Tuesday, December 1, 2015

POSTED: Wednesday, August 26, 2015, 11:45 AM
Filed Under: Made In America | Music News
Fans cheer during the Budweiser Made in America Festival, on the Ben Franklin Parkway, in Philadelphia, Pa. on August 30, 2014. (Elizabeth Robertson / Staff Photographer)

Beyonce fans and anybody else hoping to go to the Budweiser Made in America festival who haven't grabbed tickets will have to start looking on the secondary market: The Labor Day weekend concert on the Ben Franklin Parkway is already sold out.

Despite the absence of a major rock headliner, the Jay Z curated two-day multistage show has sold out quicker than in any previous year. There are plenty of reasons for that, from the tried and true drawing power of Beyonce - who also headlined the festival in 2013 - to the growing pop success of The Weeknd, the dirty-minded Canadian R&B singer (real name: Abel Tesfaye) whose new album Beauty Behind The Madness, comes out Friday and is headed to the top of the charts.

This year's fest also features a hot hip-hop undercard with Future, J. Cole, Earl Sweatshirt, Action Bronson and Philadelphia's own Meek Mill, plus a straight up pop element with Nick Jonas and rising Badlands star Halsey, as well as EDM headliners Bassnectar and Axwell Ingrosso, and a strong Philadelphia indie rock contigent led by Hop Along and Waxahatchee.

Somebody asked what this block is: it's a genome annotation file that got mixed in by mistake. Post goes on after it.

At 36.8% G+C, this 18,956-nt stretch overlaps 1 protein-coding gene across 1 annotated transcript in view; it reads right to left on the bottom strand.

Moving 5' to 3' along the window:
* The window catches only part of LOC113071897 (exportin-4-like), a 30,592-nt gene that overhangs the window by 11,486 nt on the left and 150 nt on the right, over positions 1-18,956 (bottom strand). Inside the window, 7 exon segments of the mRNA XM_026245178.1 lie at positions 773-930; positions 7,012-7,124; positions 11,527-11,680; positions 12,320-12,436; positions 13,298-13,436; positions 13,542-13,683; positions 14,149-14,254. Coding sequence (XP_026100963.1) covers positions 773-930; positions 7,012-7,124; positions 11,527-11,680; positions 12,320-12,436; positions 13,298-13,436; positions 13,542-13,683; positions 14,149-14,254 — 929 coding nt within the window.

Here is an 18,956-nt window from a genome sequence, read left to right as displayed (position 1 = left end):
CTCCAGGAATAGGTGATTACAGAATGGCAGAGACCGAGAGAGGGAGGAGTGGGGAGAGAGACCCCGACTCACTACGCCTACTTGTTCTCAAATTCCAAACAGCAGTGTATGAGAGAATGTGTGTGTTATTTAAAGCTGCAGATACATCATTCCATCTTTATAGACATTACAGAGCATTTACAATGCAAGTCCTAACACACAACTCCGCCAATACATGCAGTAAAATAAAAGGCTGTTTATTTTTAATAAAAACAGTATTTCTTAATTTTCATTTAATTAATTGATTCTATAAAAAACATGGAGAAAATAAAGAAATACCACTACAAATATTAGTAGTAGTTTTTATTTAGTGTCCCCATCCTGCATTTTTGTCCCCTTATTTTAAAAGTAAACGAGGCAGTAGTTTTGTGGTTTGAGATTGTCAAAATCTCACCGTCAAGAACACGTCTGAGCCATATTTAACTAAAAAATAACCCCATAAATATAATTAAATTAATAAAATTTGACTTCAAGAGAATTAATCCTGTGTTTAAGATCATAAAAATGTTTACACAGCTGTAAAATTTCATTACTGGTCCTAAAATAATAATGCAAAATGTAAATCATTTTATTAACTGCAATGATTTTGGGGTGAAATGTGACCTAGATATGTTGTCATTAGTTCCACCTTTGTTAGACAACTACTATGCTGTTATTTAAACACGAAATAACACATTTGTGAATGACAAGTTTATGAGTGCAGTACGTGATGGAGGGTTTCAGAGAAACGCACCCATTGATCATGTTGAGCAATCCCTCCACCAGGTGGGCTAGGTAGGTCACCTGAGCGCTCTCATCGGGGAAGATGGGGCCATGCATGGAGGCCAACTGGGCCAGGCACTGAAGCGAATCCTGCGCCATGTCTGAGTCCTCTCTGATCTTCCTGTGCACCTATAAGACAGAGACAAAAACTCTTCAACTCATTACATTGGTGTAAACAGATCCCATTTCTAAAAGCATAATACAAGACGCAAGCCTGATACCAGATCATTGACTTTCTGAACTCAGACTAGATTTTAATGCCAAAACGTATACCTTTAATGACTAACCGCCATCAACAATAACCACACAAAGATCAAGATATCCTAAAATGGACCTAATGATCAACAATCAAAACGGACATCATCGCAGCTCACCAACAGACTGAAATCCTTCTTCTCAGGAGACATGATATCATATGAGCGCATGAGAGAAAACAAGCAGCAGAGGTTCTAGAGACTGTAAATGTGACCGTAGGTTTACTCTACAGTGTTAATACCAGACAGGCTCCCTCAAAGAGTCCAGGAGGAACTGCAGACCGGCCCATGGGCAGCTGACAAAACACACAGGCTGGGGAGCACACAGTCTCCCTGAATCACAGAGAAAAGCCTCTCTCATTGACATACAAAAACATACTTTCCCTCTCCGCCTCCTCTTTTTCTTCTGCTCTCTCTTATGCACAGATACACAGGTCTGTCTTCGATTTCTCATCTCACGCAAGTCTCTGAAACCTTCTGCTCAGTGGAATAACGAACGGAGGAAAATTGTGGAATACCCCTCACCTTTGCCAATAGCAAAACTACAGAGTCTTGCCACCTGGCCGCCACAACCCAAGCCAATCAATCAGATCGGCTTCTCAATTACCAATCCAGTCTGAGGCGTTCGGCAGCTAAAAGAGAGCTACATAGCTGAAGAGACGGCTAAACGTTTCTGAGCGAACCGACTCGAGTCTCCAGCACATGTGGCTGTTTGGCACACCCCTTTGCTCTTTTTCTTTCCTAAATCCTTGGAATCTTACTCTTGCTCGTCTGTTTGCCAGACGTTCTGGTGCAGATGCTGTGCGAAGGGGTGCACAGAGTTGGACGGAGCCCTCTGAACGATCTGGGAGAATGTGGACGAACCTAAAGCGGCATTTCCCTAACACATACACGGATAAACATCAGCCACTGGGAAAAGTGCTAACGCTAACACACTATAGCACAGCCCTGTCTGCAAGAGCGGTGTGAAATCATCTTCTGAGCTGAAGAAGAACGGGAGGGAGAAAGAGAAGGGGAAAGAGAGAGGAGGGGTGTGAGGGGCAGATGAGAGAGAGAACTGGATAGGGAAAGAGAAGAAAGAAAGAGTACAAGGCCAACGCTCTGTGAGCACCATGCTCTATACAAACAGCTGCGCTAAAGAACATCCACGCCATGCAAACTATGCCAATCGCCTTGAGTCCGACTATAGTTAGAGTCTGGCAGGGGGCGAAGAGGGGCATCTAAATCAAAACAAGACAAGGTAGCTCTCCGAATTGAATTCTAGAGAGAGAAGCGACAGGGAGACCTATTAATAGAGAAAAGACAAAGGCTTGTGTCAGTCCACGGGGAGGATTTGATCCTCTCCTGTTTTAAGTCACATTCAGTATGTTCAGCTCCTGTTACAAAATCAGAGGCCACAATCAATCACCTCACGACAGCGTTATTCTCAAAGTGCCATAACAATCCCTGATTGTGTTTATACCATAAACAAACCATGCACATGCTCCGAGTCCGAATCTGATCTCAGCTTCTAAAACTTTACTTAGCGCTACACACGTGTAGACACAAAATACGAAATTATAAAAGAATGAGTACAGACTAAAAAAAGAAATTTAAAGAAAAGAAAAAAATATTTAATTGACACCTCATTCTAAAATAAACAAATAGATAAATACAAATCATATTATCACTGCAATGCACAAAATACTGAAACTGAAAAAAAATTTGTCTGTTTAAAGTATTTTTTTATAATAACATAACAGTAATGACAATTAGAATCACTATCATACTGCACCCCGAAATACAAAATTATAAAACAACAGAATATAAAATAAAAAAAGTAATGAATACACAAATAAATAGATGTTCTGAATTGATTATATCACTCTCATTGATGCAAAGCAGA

POSTED: Saturday, August 22, 2015, 1:00 AM
The Beach Boys.

In this Sunday's Inquirer Live Life Love Arts & Entertainment section, my In the Mix column annotates a summer road trip playlist, heading down the highway, with lot of songs about cars, and in some cases, motorcycles. Read all about it here.

Songs that are not available on Spotify with disqualified, which is why neither Prince's "Little Red Corvette" nor Neil Young's "Long May You Run" were included.

The 25 songs that did make the cut are included in the Spotify playlist below, along with some bonus tracks by Rosanne and Johnny Cash, The Blasters, among others.

POSTED: Thursday, August 20, 2015, 11:05 AM
Rob Pilatus and Fab Morvan of Milli Vanilli with their Best New Artist Grammys in 1990.

The new episode of The Dan and Dan Music Podcast playlist kicks around a very serious question: Historically speaking, what have been 'Music's Worst Ideas'?